KevinBurdett.com

LESS is More! Functions and Mixins

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I had a chance to play a little more with LESS. This time I spent some time learning how LESS functions and Mixins work. They are very similar concepts, with a couple small differences. Both are important for maintaining the DRY principle, and are extremely powerful when coupled with the arithmetic capabilities in LESS. Let’s get to it!

Functions

LESS provides a number of functions to make life easier for CSS developers. They are called with parenthesis and can include parameters. They are used for arithmetic operations, string operations, and color manipulation. There are a bunch of them, so I won’t get into all of the functions here. Take a look at the LESS reference for more information about these functions.

Mixins

While functions are handy, mixins are incredibly powerful. They are a form of user-defined functions. They can be defined with and without parenthesis for different usages.

Without parenthesis

  • Regular descriptor
  • Psuedo-inheritence
  • De-normalized

With parenthesis

  • Compile out
  • Can take parameters
  • De-normalized

Example

Let’s take a look at an example.

.emphasis (@color) {
    background-color: @color;
    color: black;
    border-color: darken(@color, 40%);
    border-width: 1px;
    border-style: solid;
    border-radius: 3px;
    padding: 5px;
    margin: 5px;
}

.simple-article {
    h1 {
        font-size: 1em;
        font-weight: bold;
        border-bottom-color: black;
        border-bottom-style: solid;
        border-bottom-width: 1px;
    }
    p {
        padding-left: 5px;
    }
}

.note {
    .emphasis(#FFFACD);
    .simple-article;
}

.warning {
    .emphasis(#FFB6C1);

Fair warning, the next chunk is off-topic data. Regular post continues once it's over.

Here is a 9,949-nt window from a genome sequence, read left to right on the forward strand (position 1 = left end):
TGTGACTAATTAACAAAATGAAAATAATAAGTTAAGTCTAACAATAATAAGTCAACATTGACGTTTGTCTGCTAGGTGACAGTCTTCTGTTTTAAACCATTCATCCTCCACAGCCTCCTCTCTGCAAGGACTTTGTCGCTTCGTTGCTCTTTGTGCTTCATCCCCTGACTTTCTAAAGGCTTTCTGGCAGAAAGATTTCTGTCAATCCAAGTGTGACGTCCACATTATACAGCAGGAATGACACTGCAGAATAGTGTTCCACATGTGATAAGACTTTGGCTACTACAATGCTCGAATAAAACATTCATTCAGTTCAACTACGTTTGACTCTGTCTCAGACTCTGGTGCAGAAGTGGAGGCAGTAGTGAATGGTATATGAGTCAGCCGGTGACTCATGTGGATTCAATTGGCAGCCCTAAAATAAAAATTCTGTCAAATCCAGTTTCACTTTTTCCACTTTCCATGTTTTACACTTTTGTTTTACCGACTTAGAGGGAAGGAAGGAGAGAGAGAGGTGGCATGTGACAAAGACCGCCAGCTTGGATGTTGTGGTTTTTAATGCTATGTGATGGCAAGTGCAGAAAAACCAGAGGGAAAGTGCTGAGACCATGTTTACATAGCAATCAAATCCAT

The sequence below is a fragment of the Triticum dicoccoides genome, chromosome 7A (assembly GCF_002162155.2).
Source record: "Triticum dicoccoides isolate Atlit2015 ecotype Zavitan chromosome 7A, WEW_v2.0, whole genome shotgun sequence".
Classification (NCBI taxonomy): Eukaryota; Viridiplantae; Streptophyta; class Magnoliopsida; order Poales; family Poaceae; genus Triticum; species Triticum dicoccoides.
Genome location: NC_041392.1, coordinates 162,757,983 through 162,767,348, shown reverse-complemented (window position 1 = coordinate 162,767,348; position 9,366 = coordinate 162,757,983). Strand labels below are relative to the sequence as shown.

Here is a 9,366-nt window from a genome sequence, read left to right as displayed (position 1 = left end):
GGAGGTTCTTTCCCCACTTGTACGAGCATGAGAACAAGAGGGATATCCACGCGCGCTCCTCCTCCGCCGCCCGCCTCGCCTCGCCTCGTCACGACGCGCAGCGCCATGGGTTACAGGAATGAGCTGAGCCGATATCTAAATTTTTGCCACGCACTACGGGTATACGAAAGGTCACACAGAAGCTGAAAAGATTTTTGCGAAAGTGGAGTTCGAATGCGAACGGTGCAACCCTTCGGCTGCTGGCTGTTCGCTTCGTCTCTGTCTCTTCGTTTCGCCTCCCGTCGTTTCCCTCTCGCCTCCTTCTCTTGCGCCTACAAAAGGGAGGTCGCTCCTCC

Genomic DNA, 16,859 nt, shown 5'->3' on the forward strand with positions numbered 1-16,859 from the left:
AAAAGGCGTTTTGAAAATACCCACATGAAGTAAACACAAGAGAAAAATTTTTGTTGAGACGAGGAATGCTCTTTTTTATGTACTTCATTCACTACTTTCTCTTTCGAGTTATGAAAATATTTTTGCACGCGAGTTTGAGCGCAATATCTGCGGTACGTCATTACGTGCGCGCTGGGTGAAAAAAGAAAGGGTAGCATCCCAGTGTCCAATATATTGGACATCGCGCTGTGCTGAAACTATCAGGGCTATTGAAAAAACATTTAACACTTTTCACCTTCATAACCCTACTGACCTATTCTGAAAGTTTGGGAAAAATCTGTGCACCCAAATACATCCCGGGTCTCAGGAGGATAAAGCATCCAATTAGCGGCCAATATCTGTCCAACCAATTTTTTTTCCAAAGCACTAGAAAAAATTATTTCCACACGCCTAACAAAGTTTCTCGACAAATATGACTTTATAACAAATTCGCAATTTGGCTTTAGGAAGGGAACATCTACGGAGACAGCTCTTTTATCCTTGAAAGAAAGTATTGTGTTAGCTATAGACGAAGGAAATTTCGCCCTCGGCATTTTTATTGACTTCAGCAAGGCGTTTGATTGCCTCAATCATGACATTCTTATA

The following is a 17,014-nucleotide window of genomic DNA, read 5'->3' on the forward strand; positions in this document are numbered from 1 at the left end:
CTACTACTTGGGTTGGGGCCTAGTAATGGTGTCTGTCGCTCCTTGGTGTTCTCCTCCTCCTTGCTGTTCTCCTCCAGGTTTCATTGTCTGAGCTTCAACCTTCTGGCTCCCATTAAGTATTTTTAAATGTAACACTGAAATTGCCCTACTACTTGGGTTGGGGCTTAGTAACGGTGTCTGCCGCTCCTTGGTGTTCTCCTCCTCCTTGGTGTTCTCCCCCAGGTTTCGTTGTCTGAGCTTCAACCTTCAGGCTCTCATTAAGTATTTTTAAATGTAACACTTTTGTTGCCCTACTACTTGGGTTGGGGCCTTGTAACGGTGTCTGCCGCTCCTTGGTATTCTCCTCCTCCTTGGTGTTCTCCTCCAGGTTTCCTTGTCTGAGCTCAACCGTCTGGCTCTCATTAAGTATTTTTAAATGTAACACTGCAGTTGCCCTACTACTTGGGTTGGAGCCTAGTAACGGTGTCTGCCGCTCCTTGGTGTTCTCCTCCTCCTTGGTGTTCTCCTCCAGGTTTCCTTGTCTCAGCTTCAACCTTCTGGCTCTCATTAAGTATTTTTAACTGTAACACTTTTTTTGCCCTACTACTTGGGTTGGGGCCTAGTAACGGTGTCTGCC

.simple-article;
}

There is quite a bit in this example, so I’ll go into it a little bit. The idea is to provide styles for small emphasis boxes for notes and warnings. I created a mixin for the emphasis definition (.emphasis), which takes in the color as a parameter. This sets up the style for the emphasis box itself. I am taking advantage of the darken function to produce the border color. Then, I created a separate mixin for the layout of the contents (.simple-article). This just sets up the basic layout within the box. Now, let’s take a look at the compiled (unminified) CSS.

.simple-article h1 {
    font-size: 1em;
    font-weight: bold;
    border-bottom-color: black;
    border-bottom-style: solid;
    border-bottom-width: 1px;
}
.simple-article p {
    padding-left: 5px;
}
.note {
    background-color: #fffacd;
    color: black;
    border-color: #ffe601;
    border-width: 1px;
    border-style: solid;
    border-radius: 3px;
    padding: 5px;
    margin: 5px;
}
.note h1 {
    font-size: 1em;
    font-weight: bold;
    border-bottom-color: black;
    border-bottom-style: solid;
    border-bottom-width: 1px;
}
.note p {
    padding-left: 5px;
}
.warning {
    background-color: #ffb6c1;
    color: black;
    border-color: #e90023;
    border-width: 1px;
    border-style: solid;
    border-radius: 3px;
    padding: 5px;
    margin: 5px;
}
.warning h1 {
    font-size: 1em;
    font-weight: bold;
    border-bottom-color: black;
    border-bottom-style: solid;
    border-bottom-width: 1px;
}
.warning p {
    padding-left: 5px;
}

So you can see the simple-article styles remain in the output, while the emphasis styles do not. In both cases, all of the styles are fully denormalized, so .note and .warning don’t share any styles. This differs a bit from SASS, which will stack the descriptors. You can decide for yourself whether this is better, or if it matters at all. In either case, you can see that all of the styles from .simple-article and .emphasis are applied to both .note and .warning, just as expected.

The Bottom Line

Another way that LESS helps with composing styles. Functions are very handy and Mixins open up a multitude of possibilities. Take a look at LESS Hat to turn up the awesome :)